“…who the hell cares what religion someone is if their statements are supported by the philosopher’s trinity — facts, logic, and reasoning? Further, the religion of the person, or the lack thereof, does not in anyway limit them from contributing to a discussion on said religion.”

But meanwhile, back at the Hall of Justice, an interesting thing began to occur on James McGrath’s blog; a conversation broke out regarding whether or not I was actually a Christian. I watched as different individuals chimed in with evidence for and against my religious affiliation. The conversation got so bogged down in claims and counterclaims that James suggested that someone take the time to just ask me. So one of the individuals making comments (named “pithom”) did just that: invited me to answer the question once and for all.

And so I did. Here’s the text of my response on Dr. McGrath’s blog:

“that’s not a bad idea. and thanx to pithom for the invitation.

so tell me: where in matthew 25, when the king is separating the sheep from the goats, does it list church attendance, proper position on same-sex marriage, or even belief in the existence of god in the list of reasons given by the king for admission into the kingdom.

where in this passage (matt 25:31-46) does it even mention doing these deeds in the name of jesus?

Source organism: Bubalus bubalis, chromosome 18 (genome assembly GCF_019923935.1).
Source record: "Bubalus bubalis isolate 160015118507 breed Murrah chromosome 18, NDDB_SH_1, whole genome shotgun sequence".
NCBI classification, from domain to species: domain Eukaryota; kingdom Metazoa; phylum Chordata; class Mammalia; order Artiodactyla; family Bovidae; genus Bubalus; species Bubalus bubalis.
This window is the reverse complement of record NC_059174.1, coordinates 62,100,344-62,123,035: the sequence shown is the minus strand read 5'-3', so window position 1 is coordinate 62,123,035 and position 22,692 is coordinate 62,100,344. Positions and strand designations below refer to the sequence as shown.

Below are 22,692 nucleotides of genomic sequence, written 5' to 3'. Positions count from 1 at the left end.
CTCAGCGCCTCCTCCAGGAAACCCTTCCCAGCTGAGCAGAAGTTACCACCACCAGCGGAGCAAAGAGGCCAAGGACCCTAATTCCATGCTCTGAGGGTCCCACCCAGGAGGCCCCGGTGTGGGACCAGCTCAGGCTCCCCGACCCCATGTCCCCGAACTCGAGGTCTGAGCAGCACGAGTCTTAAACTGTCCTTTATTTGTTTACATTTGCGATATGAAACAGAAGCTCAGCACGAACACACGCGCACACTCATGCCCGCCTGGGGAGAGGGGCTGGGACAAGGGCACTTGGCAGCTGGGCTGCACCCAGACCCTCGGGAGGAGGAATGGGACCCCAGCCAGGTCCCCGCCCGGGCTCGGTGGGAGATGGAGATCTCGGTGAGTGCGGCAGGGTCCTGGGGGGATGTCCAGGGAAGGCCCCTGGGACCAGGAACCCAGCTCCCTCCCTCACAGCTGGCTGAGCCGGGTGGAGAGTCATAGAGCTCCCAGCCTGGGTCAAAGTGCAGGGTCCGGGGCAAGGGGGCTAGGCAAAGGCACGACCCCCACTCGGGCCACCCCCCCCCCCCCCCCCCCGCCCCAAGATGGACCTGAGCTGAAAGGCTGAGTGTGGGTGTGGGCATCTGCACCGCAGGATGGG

what is more important: proper action or proper belief?

i say action. lived life is superior to believed life, and i’m not even from missouri.

kind and just deeds are not means to an end; they are ends in themselves. we should not do kind things so we can get something in return (like a hypothetical star in a hypothetical crown in a hypothetical heaven). rather, we should do what is right because it is the right thing to do, understanding ‘right’ as that which builds up self and neighbor and community, and makes others’ lives a little brighter.

if we take care of each other, the afterlife will take care of itself. and if there is none, then we still lived a great life, and our children will speak highly of us at the city gates. and if there is, then all the better.

stop arguing about life after death and start living the one before it. live it well. be merciful. be fair. and love one another.

however you define that, that’s what i am.”